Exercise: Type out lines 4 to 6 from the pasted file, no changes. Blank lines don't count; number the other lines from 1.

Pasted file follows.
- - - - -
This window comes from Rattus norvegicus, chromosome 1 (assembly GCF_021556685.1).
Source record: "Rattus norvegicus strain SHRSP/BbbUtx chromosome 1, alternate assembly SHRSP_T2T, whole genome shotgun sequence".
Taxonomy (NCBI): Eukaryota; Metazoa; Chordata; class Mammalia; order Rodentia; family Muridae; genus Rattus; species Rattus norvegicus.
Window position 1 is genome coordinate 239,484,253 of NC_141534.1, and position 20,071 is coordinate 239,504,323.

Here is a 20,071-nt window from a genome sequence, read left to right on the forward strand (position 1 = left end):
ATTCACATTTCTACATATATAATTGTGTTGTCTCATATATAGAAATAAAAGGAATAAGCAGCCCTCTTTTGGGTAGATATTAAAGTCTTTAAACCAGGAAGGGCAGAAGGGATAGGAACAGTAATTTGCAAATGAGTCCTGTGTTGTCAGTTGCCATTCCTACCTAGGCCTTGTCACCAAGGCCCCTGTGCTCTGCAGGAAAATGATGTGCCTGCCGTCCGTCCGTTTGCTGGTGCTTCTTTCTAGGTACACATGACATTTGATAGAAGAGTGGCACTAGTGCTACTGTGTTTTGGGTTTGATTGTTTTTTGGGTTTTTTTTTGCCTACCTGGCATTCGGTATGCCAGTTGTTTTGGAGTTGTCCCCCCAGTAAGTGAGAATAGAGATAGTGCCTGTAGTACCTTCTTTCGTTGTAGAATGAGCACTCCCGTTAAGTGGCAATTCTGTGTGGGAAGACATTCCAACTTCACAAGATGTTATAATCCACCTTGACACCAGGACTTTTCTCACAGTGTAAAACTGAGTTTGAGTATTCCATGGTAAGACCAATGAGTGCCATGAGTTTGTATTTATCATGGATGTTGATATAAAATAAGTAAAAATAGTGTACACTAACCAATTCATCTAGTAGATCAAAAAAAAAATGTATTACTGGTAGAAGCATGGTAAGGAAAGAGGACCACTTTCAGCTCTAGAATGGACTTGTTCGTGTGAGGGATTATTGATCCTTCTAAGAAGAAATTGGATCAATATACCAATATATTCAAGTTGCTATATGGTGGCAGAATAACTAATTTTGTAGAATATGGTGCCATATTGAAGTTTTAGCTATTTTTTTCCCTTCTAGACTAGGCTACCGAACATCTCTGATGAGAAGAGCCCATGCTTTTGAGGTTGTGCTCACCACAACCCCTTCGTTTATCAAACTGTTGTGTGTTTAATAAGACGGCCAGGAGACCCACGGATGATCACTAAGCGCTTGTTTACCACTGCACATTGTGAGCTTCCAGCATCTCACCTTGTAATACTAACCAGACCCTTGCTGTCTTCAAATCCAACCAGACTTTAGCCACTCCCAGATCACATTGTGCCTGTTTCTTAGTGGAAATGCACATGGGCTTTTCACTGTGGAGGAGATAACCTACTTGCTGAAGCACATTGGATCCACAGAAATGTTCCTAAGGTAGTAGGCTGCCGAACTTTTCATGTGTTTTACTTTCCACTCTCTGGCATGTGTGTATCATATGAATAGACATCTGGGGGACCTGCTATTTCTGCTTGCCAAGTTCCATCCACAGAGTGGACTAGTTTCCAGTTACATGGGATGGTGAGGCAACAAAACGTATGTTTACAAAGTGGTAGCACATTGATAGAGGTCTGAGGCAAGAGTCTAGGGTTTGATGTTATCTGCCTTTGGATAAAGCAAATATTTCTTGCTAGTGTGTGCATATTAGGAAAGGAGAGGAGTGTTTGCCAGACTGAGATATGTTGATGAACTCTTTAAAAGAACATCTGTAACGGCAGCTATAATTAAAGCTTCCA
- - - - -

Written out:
Window position 1 is genome coordinate 239,484,253 of NC_141534.1, and position 20,071 is coordinate 239,504,323.

Here is a 20,071-nt window from a genome sequence, read left to right on the forward strand (position 1 = left end):
ATTCACATTTCTACATATATAATTGTGTTGTCTCATATATAGAAATAAAAGGAATAAGCAGCCCTCTTTTGGGTAGATATTAAAGTCTTTAAACCAGGAAGGGCAGAAGGGATAGGAACAGTAATTTGCAAATGAGTCCTGTGTTGTCAGTTGCCATTCCTACCTAGGCCTTGTCACCAAGGCCCCTGTGCTCTGCAGGAAAATGATGTGCCTGCCGTCCGTCCGTTTGCTGGTGCTTCTTTCTAGGTACACATGACATTTGATAGAAGAGTGGCACTAGTGCTACTGTGTTTTGGGTTTGATTGTTTTTTGGGTTTTTTTTTGCCTACCTGGCATTCGGTATGCCAGTTGTTTTGGAGTTGTCCCCCCAGTAAGTGAGAATAGAGATAGTGCCTGTAGTACCTTCTTTCGTTGTAGAATGAGCACTCCCGTTAAGTGGCAATTCTGTGTGGGAAGACATTCCAACTTCACAAGATGTTATAATCCACCTTGACACCAGGACTTTTCTCACAGTGTAAAACTGAGTTTGAGTATTCCATGGTAAGACCAATGAGTGCCATGAGTTTGTATTTATCATGGATGTTGATATAAAATAAGTAAAAATAGTGTACACTAACCAATTCATCTAGTAGATCAAAAAAAAAATGTATTACTGGTAGAAGCATGGTAAGGAAAGAGGACCACTTTCAGCTCTAGAATGGACTTGTTCGTGTGAGGGATTATTGATCCTTCTAAGAAGAAATTGGATCAATATACCAATATATTCAAGTTGCTATATGGTGGCAGAATAACTAATTTTGTAGAATATGGTGCCATATTGAAGTTTTAGCTATTTTTTTCCCTTCTAGACTAGGCTACCGAACATCTCTGATGAGAAGAGCCCATGCTTTTGAGGTTGTGCTCACCACAACCCCTTCGTTTATCAAACTGTTGTGTGTTTAATAAGACGGCCAGGAGACCCACGGATGATCACTAAGCGCTTGTTTACCACTGCACATTGTGAGCTTCCAGCATCTCACCTTGTAATACTAACCAGACCCTTGCTGTCTTCAAATCCAACCAGACTTTAGCCACTCCCAGATCACATTGTGCCTGTTTCTTAGTGGAAATGCACATGGGCTTTTCACTGTGGAGGAGATAACCTACTTGCTGAAGCACATTGGATCCACAGAAATGTTCCTAAGGTAGTAGGCTGCCGAACTTTTCATGTGTTTTACTTTCCACTCTCTGGCATGTGTGTATCATATGAATAGACATCTGGGGGACCTGCTATTTCTGCTTGCCAAGTTCCATCCACAGAGTGGACTAGTTTCCAGTTACATGGGATGGTGAGGCAACAAAACGTATGTTTACAAAGTGGTAGCACATTGATAGAGGTCTGAGGCAAGAGTCTAGGGTTTGATGTTATCTGCCTTTGGATAAAGCAAATATTTCTTGCTAGTGTGTGCATATTAGGAAAGGAGAGGAGTGTTTGCCAGACTGAGATATGTTGATGAACTCTTTAAAAGAACATCTGTAACGGCAGCTATAATTAAAGCTTCCA